The official data says that, as of now, there are 16 dead and 33 wounded. Initially, there was information about 17 people killed. When we conducted a thorough visual examination of the remains, we found 16 bodies. Almost all of them have now been identified, relatives have been found, and DNA samples have been taken from the victims and their relatives. As of the evening, four bodies had not been identified. As of the morning, there is one person (the body of a man) whose relatives have not come forward. […]

She also added that the police have ruled out the use of artillery, which was reported earlier. At the moment, the examination is still underway. I can say that there are several lines of enquiry regarding the actual type of weapon. We are ruling out artillery for now, although initially we provided information about artillery fire. There are several options. The exact information will be available later.”

MEPs call on Zelenskyy to return draft law on opening declaration registers to Ukrainian Parliament, Ukrainska Pravda reports, citing Michael Gahler, member of the European Parliament, on Twitter (X). “Members of the European Parliament have called on Ukraine’s President Volodymyr Zelenskyy to return the draft law on the restoration of mandatory electronic declaration to the Verkhovna Rada of Ukraine (Ukrainian Parliament). MEPs urged Zelenskyy to return draft law No. 9534 to the Verkhovna Rada with the demand to open the register and to veto draft law No. 9587-d on prosecuting persons authorised to perform functions of the state or local self-government.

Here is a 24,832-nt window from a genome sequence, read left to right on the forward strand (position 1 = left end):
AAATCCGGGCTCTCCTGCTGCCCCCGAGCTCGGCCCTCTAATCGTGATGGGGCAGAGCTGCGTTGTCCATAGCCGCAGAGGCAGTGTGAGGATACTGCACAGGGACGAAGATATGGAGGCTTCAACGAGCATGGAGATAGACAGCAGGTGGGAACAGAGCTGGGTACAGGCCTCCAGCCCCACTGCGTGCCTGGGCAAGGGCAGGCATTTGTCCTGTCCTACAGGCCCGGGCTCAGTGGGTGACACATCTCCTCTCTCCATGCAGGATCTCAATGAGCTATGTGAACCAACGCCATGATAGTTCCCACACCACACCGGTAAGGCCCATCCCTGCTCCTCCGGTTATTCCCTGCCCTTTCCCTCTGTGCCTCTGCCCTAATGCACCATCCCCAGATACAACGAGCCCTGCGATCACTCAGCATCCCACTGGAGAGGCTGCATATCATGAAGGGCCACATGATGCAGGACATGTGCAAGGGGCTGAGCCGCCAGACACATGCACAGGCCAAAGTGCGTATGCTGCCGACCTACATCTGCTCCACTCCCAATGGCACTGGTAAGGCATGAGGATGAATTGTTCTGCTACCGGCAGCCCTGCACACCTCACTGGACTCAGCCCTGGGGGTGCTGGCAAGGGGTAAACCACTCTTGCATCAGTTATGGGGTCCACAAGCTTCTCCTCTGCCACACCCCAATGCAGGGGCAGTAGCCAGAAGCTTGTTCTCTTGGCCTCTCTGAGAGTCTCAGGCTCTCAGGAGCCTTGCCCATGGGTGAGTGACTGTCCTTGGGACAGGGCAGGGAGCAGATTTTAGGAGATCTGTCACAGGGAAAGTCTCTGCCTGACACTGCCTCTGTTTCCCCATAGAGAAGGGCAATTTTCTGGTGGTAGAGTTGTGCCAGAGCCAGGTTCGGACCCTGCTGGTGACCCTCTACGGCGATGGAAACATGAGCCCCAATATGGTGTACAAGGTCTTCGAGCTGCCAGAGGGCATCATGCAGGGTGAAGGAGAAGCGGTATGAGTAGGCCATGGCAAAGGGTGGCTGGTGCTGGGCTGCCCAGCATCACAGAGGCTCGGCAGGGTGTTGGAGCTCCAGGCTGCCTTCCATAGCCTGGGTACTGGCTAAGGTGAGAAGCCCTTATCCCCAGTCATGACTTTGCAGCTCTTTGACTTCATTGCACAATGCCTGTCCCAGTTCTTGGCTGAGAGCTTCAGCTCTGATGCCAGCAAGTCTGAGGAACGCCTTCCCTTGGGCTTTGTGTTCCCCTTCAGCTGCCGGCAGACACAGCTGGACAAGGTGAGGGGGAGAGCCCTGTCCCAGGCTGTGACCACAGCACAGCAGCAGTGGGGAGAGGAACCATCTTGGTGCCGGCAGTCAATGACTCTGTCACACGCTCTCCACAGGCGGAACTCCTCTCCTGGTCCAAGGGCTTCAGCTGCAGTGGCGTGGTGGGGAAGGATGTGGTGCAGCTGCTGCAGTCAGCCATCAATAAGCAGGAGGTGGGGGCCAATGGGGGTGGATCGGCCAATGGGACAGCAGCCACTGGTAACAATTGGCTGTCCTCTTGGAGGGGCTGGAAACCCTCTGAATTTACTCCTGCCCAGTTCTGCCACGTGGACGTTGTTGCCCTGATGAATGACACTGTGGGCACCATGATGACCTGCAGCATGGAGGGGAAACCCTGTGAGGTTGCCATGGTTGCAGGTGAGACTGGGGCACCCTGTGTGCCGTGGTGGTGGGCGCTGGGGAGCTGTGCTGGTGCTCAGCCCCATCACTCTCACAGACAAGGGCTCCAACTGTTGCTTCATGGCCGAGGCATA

The statement reads that the MEPS support the restoration of electronic declaration of property in Ukraine and are concerned about closing the register from the public for another year. We are concerned, that closing the registry from the public will not strengthen the trust of the Ukrainians and international partners, will have a significant negative effect on anti-corruption efforts and withhold one of the key instruments of public control over the public officials, while also undermining trust in reforms efforts. […]

On 5 September, the Verkhovna Rada also adopted the bill No. 9534 about resuming online tax declaration for officials, but the declaration register will be opened in a year. […] Ukrainians collected 25,000 signatures on a petition demanding that the president veto draft law No. 9534 and return it to parliament to open a register of officials’ property declarations.”

Support

Pentagon announces new US$600 million military aid package for Ukraine, Ukrainska Pravda reports, citing the US Department of Defense press service. “The Pentagon has announced a new military aid package for Ukraine to meet its needs on the battlefield. The US$600 million package is being provided through the Ukraine Security Assistance Initiative (USAI). It will include equipment to augment Ukraine’s air defence system, artillery munitions and other supplies.

The new US military assistance package includes equipment to sustain and integrate Ukraine’s air defence systems; additional ammunition for High Mobility Artillery Rocket Systems (HIMARS); 105-mm artillery rounds; electronic warfare and counter-electronic warfare equipment; demolition munitions for obstacle clearing; mine clearing equipment; and support and equipment for training, maintenance and sustainment activities.

The day before, the United States announced a new $175 million military aid package for Ukraine which includes depleted-uranium munitions. In addition, US Secretary of State Anthony Blinken announced during his visit to Kyiv that Washington would allocate more than a billion dollars to help Ukraine.